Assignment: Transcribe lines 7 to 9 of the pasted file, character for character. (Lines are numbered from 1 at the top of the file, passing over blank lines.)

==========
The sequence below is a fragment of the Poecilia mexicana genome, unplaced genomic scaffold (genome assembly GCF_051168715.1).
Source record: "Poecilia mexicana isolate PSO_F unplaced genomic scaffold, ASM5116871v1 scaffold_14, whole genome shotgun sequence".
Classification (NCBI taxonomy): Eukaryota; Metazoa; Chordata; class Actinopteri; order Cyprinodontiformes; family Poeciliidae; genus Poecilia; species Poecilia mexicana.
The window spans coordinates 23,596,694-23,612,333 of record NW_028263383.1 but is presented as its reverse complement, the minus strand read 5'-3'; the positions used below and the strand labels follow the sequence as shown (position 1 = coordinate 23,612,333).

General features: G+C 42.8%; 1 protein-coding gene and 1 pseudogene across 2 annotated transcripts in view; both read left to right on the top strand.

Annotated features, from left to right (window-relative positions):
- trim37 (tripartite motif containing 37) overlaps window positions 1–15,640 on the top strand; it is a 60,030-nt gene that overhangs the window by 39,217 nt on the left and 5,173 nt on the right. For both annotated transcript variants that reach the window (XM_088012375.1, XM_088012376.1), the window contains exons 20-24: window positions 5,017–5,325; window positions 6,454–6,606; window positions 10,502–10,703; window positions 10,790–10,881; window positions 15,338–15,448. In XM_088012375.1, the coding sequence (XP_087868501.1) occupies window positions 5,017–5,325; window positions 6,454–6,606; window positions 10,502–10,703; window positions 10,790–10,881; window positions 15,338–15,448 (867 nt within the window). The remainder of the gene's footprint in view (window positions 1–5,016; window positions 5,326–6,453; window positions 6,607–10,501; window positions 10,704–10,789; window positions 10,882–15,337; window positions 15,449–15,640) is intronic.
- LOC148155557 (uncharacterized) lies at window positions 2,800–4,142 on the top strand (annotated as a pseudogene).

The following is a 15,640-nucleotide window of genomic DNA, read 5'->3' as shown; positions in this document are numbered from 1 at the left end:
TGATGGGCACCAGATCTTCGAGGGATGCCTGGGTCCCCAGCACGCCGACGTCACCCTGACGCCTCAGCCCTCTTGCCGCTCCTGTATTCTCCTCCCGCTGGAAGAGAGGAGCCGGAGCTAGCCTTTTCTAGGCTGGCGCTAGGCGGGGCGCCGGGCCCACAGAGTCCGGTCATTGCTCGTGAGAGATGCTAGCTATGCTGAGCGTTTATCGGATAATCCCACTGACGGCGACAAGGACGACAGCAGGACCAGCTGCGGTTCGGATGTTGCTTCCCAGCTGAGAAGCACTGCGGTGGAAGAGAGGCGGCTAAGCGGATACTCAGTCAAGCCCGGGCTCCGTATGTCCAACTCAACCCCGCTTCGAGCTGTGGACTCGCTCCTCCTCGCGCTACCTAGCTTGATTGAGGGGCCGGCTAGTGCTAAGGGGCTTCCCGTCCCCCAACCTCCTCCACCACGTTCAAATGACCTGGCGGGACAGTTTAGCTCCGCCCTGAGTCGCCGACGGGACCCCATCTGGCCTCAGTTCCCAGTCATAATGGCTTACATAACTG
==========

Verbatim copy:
- trim37 (tripartite motif containing 37) overlaps window positions 1–15,640 on the top strand; it is a 60,030-nt gene that overhangs the window by 39,217 nt on the left and 5,173 nt on the right. For both annotated transcript variants that reach the window (XM_088012375.1, XM_088012376.1), the window contains exons 20-24: window positions 5,017–5,325; window positions 6,454–6,606; window positions 10,502–10,703; window positions 10,790–10,881; window positions 15,338–15,448. In XM_088012375.1, the coding sequence (XP_087868501.1) occupies window positions 5,017–5,325; window positions 6,454–6,606; window positions 10,502–10,703; window positions 10,790–10,881; window positions 15,338–15,448 (867 nt within the window). The remainder of the gene's footprint in view (window positions 1–5,016; window positions 5,326–6,453; window positions 6,607–10,501; window positions 10,704–10,789; window positions 10,882–15,337; window positions 15,449–15,640) is intronic.
- LOC148155557 (uncharacterized) lies at window positions 2,800–4,142 on the top strand (annotated as a pseudogene).

The following is a 15,640-nucleotide window of genomic DNA, read 5'->3' as shown; positions in this document are numbered from 1 at the left end: